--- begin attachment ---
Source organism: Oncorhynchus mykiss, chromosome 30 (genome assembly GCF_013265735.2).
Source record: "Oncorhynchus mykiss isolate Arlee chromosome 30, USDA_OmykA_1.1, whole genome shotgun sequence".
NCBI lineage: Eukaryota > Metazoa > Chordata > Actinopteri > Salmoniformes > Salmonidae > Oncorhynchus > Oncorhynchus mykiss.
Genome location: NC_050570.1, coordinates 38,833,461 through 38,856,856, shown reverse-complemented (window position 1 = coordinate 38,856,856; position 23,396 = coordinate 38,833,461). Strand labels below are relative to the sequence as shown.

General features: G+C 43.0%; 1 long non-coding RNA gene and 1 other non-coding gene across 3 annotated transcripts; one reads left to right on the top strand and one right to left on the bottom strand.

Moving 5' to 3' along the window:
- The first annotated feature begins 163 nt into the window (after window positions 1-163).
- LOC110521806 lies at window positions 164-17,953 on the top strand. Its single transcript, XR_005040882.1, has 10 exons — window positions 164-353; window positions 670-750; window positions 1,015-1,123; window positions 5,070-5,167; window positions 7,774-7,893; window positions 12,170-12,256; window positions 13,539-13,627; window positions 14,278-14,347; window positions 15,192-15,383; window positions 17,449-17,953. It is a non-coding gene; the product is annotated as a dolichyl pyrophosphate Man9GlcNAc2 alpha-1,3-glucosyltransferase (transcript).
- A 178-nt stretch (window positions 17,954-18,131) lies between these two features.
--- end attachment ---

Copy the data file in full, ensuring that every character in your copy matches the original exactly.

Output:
Source organism: Oncorhynchus mykiss, chromosome 30 (genome assembly GCF_013265735.2).
Source record: "Oncorhynchus mykiss isolate Arlee chromosome 30, USDA_OmykA_1.1, whole genome shotgun sequence".
NCBI lineage: Eukaryota > Metazoa > Chordata > Actinopteri > Salmoniformes > Salmonidae > Oncorhynchus > Oncorhynchus mykiss.
Genome location: NC_050570.1, coordinates 38,833,461 through 38,856,856, shown reverse-complemented (window position 1 = coordinate 38,856,856; position 23,396 = coordinate 38,833,461). Strand labels below are relative to the sequence as shown.

General features: G+C 43.0%; 1 long non-coding RNA gene and 1 other non-coding gene across 3 annotated transcripts; one reads left to right on the top strand and one right to left on the bottom strand.

Moving 5' to 3' along the window:
- The first annotated feature begins 163 nt into the window (after window positions 1-163).
- LOC110521806 lies at window positions 164-17,953 on the top strand. Its single transcript, XR_005040882.1, has 10 exons — window positions 164-353; window positions 670-750; window positions 1,015-1,123; window positions 5,070-5,167; window positions 7,774-7,893; window positions 12,170-12,256; window positions 13,539-13,627; window positions 14,278-14,347; window positions 15,192-15,383; window positions 17,449-17,953. It is a non-coding gene; the product is annotated as a dolichyl pyrophosphate Man9GlcNAc2 alpha-1,3-glucosyltransferase (transcript).
- A 178-nt stretch (window positions 17,954-18,131) lies between these two features.